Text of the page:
Running Windows on your Mac: Parallels Desktop 10 vs. VMWare Fusion 7

“Transitioning from a Windows PC to a Mac can be challenging, especially if you use applications or workflows that are dependent on Windows,” Peter Cohen writes for iMore.

“Sometimes equivalent software isn’t available — and even if it is, files aren’t fully compatible with those Mac versions — and sometimes employer IT departments are reluctant to support the Mac. If that’s the case for you, installing Windows on your Mac could be your best solution,” Cohen writes. “There are two prominent commercial packages to help you with that: VMWare Fusion and Parallels Desktop.”

“First of all, let me say that I think either Parallels Desktop or VMWare Fusion are excellent choices for virtualizing Windows. What’s more, both vendors make trial versions available for download, so I heartily encourage anyone interested in giving them a try to do so. You have nothing to lose,” Cohen writes. “Having said that, I’ve found that Parallels Desktop 10 works faster on my Mac (a 2013 15-inch Retina MacBook Pro) than VMWare Fusion 7 does. Boot times are less and 3D graphics run faster.”

Much more in the full article here.

MacDailyNews Take: From what we’ve seen (and we’ve seen quite a few) the majority of these virtualization comparisons give the edge to Parallels Desktop over VMWare.


IT Enquirer reviews Parallels Desktop 10 for Mac: ‘It’s a lot faster’ – August 22, 2014
Parallels Desktop, not VMware Fusion, is the best virtualization software for most Mac users – January 30, 2013


  1. I have VMWare and it’s awesome. I haven’t tried Parallels yet, but my use of Windows is limited. I pretty much only use it when I need to use Excel to its fullest capabilities (some things really are just not possible in Numbers or Office for Mac), or troubleshooting problems at work that only occur in IE (most often, and because IE sucks, obviously).

    1. I use VirtualBox as well. I only use Windows to test my web sites and my needs are limited, but I find VirtualBox to be rock solid. The feature set is somewhat limited and performance is not up to the big boys reviewed above but the price can’t be beat.

  2. I use windows at work because I have to use remote desktop to connect to a system which I can only print from using a windows only piece of software. I also still use an old copy of word 2003 for word processing because I’m just so used to it that for what I need I really can’t be bothered to change. Other than that I’ve finally gone Apple for all my computing devices.

    1. And being distracted by something I forgot to say that I’ve used both, and the majority of the time you’re not going to notice the difference. I just bought them when they were on sale.

      1. Yes, it works fine, my DBA AND my SysAdmin (Windows shop) both use a Macbook Pro with MRD to do ALL their work. And we have a VM Ware VM with Windows to RDP to if we need to use the occational local Windows Program. This way we can have a Mac, do everything on the Mac except those Windows tasks, and keep the Mac as clean as possible. We use Keynote, Word, Pages and Excel. Numbers can do stuff Excel can not but Excel is better suited in larger shops like ours.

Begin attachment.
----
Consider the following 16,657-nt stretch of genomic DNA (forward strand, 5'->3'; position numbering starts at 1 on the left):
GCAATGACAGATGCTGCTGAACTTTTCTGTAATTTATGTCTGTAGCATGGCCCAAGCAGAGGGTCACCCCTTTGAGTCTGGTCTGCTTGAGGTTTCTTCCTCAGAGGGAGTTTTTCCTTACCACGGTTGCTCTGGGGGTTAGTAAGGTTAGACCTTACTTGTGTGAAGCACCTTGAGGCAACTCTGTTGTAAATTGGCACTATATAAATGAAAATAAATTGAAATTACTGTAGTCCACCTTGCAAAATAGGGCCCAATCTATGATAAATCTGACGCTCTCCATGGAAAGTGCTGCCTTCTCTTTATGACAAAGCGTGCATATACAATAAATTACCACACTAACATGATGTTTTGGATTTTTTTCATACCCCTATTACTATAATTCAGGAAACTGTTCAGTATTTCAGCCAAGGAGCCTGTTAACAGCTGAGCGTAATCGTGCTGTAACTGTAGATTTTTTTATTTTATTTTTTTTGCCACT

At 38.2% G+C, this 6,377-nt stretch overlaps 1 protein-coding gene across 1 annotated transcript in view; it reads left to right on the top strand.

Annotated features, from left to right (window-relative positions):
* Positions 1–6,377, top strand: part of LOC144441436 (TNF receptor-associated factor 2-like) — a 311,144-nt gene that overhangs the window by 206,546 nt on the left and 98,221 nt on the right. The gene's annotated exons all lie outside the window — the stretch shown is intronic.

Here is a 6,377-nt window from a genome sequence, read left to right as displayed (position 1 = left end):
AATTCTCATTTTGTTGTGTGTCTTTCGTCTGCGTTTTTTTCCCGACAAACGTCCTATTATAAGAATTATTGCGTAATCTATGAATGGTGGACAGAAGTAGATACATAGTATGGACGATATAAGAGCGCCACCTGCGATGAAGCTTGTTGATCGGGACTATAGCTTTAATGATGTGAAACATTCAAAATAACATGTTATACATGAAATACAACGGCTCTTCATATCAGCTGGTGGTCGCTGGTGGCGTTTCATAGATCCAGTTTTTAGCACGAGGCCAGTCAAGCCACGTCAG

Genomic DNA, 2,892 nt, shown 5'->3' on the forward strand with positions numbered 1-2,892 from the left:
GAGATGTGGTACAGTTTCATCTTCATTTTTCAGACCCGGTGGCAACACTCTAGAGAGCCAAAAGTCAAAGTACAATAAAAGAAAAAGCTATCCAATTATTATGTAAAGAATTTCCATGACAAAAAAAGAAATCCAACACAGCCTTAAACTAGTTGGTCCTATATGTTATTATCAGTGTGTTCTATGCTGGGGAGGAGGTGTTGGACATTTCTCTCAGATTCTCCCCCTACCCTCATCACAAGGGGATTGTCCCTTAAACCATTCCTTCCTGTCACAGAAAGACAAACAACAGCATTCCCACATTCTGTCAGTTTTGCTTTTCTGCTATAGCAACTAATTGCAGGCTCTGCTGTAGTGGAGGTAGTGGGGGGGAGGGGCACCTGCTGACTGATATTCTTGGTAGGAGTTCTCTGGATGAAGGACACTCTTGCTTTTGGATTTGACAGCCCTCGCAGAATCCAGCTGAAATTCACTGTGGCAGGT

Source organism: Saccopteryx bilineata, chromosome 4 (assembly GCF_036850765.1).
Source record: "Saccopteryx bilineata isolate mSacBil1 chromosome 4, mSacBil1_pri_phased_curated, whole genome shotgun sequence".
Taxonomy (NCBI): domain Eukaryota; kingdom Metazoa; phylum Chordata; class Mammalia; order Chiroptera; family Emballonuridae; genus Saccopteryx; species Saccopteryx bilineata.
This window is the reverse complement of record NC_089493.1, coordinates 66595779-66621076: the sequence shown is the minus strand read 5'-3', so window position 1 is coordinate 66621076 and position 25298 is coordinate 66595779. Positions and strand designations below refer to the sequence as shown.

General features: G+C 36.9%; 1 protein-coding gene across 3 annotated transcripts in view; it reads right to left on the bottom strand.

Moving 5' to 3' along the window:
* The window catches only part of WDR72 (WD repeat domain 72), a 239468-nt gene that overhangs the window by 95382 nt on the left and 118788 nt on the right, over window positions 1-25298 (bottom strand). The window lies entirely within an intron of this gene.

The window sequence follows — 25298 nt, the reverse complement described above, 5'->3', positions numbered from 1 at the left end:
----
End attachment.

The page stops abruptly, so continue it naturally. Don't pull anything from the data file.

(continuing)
3. I use parallels. Runs great. Only two minor problems: sometimes on wake up from sleep thumb drives aren’t right- eject is required. Never lost any information. Second problem is sometimes Time Machine backs up 30-40 gigs of data. This is not a huge problem because this doesn’t take up more then 2-3 gigs net space. Another words TM backs up 40gigs but available backup space drops by only 3 gigs.

    All in all parallels creates the best windows machine you will ever have. 😀

    1. I agree. I have used Parallels for about 5 years. Currently with windows 7. It has been very solid until this last upgrade (parallels 10). I have had annoying USB stuff waking up from sleep (doesn’t recognize microphone) and I have about 1 blue screen of death a week. The latter has been irritating enough for me to consider trying vmware. I have been upgrading windows with all patches (surprisingly hard to do) and I haven’t yet upgraded to yosemite. So I am not blaming parallels until I have everything dialed in.

      1. I’ve never had a blue screen of death under Windows 7. Only once did parallels stop and “blink out” since Jan 2013. OS X continued to run.

        The BIG thing about Parallels is you can copy the WHOLE installation of windows- to OS X it is just one big file (mine is 128Gb) and then test new stuff out. If the new stuff doesn’t work, you can just blow the second installation away in about 2 minutes. 🙂

      1. VMWare allows you to import your Bootcamp partition as a virtual machine image so you can run it alongside your Mac programs without having to reboot into Bootcamp to use Windows.

  4. I’ve used both.

    Currently, I use VMWare (and stopped using Parallels) because (1) VMWare can work with a bootcamp partition and (2) Windows is more cleanly contained (less invasive) to the Mac side.

  5. With the speed of SSDs giving very fast reboot times, it is not as bad using Windows in Boot Camp on a separate partition as it once was.

    Native Windows is required for some Apps serial number systems to work, so virtualization is no go there.

  6. I setup an old PC to always be running and just remote in when needed. I got fed up with always having to pay for an upgrade to the software every time a new Mac OS came out. And this way it runs native and doesn’t steal your Mac’s resources.

  7. I use VMware Fusion and it works better than VirtualBox. Faster, much more resolution friendly and mouse friendly than VB. The best VMware feature is that in unity mode, you can make a window app run like a mac app, without seeing windows.

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